Schumpeter's 'Vision' and the Teaching of Principles of Economics to Resource Students
AbstractSixty years ago, Schumpeter's Presidential Address to the American Economic Association discussed the 'vision' underlying the research of individual economists. A similar concept can be applied to different groups of students studying economics. Resource students, obliged to take an introductory principles course designed primarily for commerce students, experienced significantly poorer outcomes than their commerce counterparts. Inspired by Schumpeter's concept, and reflecting the wider movement for problem-based learning, a new course motivated the resource students to engage with the subject by paying careful attention to their concerns and interests. The result was a measurable improvement in the class's relative performance.
Download InfoIf you experience problems downloading a file, check if you have the proper application to view it first. In case of further problems read the IDEAS help page. Note that these files are not on the IDEAS site. Please be patient as the files may be large.
Bibliographic InfoArticle provided by Economics Network, University of Bristol in its journal International Review of Economics Education.
Volume (Year): 10 (2011)
Issue (Month): 2 ()
Contact details of provider:
Postal: University of Bristol, BS8 1HH, United Kingdom
Fax: +44(0)117 331 4396
Web page: http://www.economicsnetwork.ac.uk/iree
Please report citation or reference errors to , or , if you are the registered author of the cited work, log in to your RePEc Author Service profile, click on "citations" and make appropriate adjustments.:
- Bruno S. Frey & Stephan Meier, 2003.
"Are Political Economists Selfish and Indoctrinated? Evidence from a Natural Experiment,"
Western Economic Association International, vol. 41(3), pages 448-462, July.
- Bruno Frey & Stephan Meier, 2003. "Are political economists selfish and indoctrinated? Evidence from a natural experiment," Natural Field Experiments 00242, The Field Experiments Website.
- Kenneth G. Elzinga, 2001. "Fifteen Theses on Classroom Teaching," Southern Economic Journal, Southern Economic Association, vol. 68(2), pages 249-257, October.
- William E. Becker & Michael Watts, 2001. "Teaching Economics at the Start of the 21st Century: Still Chalk-and-Talk," American Economic Review, American Economic Association, vol. 91(2), pages 446-451, May.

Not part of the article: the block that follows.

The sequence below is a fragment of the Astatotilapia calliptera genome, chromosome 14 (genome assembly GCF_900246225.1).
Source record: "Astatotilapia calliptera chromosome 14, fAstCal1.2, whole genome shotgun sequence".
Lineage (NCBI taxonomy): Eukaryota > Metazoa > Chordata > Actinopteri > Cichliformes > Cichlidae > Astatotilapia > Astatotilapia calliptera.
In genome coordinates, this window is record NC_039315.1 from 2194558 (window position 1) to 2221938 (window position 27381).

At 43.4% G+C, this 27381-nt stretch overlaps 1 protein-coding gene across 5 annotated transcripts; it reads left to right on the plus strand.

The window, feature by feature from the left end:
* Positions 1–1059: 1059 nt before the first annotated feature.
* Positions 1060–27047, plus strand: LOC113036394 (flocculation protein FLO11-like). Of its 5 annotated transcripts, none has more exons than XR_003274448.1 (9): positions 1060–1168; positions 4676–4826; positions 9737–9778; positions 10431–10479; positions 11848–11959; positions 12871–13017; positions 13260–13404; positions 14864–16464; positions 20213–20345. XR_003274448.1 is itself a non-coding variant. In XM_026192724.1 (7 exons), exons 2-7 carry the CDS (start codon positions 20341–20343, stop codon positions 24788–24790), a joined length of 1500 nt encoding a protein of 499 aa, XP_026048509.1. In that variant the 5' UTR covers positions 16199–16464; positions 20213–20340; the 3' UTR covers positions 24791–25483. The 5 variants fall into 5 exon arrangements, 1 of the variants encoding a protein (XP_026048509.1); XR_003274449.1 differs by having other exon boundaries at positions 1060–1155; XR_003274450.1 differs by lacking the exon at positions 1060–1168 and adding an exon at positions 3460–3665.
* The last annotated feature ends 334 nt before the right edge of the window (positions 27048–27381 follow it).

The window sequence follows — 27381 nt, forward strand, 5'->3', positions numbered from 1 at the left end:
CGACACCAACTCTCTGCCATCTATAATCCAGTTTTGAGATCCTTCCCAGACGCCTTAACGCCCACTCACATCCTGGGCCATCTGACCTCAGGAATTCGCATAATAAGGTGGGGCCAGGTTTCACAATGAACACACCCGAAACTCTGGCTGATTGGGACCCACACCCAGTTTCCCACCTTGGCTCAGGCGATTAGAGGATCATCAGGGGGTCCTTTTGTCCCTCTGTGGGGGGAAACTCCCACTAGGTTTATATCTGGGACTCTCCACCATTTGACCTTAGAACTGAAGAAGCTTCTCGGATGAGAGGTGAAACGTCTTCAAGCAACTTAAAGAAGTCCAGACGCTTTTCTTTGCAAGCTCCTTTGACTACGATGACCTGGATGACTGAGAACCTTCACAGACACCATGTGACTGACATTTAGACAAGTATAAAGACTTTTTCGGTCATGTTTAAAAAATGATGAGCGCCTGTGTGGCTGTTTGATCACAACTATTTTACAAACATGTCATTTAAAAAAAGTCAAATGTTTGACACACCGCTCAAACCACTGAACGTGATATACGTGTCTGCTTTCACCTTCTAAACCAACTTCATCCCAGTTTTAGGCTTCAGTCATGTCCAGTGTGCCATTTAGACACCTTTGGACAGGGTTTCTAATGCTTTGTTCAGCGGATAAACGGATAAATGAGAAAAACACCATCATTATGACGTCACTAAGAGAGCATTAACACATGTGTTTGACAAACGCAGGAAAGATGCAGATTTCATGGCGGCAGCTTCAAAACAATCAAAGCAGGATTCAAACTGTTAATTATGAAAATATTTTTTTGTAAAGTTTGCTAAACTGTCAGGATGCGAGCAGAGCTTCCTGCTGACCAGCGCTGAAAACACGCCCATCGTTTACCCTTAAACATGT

- Stephanie M. Brewer & James J. Jozefowicz, 2006. "Making Economic Principles Personal: Student Journals and Reflection Papers," The Journal of Economic Education, Taylor & Francis Journals, vol. 37(2), pages 202-216, April.
- Andy Denis, 2009. "Pluralism in Economics Education," International Review of Economic Education, Economics Network, University of Bristol, vol. 8(2), pages 6-22.
- Cipriani, Giam Pietro & Lubian, Diego & Zago, Angelo, 2009. "Natural born economists?," Journal of Economic Psychology, Elsevier, vol. 30(3), pages 455-468, June.
- William E. Becker, 2000. "Teaching Economics in the 21st Century," Journal of Economic Perspectives, American Economic Association, vol. 14(1), pages 109-119, Winter.
- William E. Becker & Michael Watts, 2001. "Teaching Methods in U.S. Undergraduate Economics Courses," The Journal of Economic Education, Taylor & Francis Journals, vol. 32(3), pages 269-279, January.
For technical questions regarding this item, or to correct its authors, title, abstract, bibliographic or download information, contact: (Martin Poulter).
If you have authored this item and are not yet registered with RePEc, we encourage you to do it here. This allows to link your profile to this item. It also allows you to accept potential citations to this item that we are uncertain about.
If references are entirely missing, you can add them using this form.
If the full references list an item that is present in RePEc, but the system did not link to it, you can help with this form.
If you know of missing items citing this one, you can help us creating those links by adding the relevant references in the same way as above, for each refering item. If you are a registered author of this item, you may also want to check the "citations" tab in your profile, as there may be some citations waiting for confirmation.
Please note that corrections may take a couple of weeks to filter through the various RePEc services.